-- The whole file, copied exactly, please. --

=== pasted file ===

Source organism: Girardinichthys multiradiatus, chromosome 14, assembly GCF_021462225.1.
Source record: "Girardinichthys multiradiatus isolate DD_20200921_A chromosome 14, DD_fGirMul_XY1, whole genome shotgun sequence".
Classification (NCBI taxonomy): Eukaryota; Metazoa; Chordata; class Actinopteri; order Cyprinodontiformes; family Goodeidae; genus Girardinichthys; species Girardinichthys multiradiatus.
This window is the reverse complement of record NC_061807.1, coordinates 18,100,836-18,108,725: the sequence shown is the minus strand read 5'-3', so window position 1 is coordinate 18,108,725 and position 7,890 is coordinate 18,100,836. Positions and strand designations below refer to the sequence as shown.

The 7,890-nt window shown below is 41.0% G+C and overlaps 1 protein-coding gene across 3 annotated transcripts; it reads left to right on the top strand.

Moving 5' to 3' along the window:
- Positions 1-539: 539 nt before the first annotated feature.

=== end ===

Source organism: Girardinichthys multiradiatus, chromosome 14, assembly GCF_021462225.1.
Source record: "Girardinichthys multiradiatus isolate DD_20200921_A chromosome 14, DD_fGirMul_XY1, whole genome shotgun sequence".
Classification (NCBI taxonomy): Eukaryota; Metazoa; Chordata; class Actinopteri; order Cyprinodontiformes; family Goodeidae; genus Girardinichthys; species Girardinichthys multiradiatus.
This window is the reverse complement of record NC_061807.1, coordinates 18,100,836-18,108,725: the sequence shown is the minus strand read 5'-3', so window position 1 is coordinate 18,108,725 and position 7,890 is coordinate 18,100,836. Positions and strand designations below refer to the sequence as shown.

The 7,890-nt window shown below is 41.0% G+C and overlaps 1 protein-coding gene across 3 annotated transcripts; it reads left to right on the top strand.

Moving 5' to 3' along the window:
- Positions 1-539: 539 nt before the first annotated feature.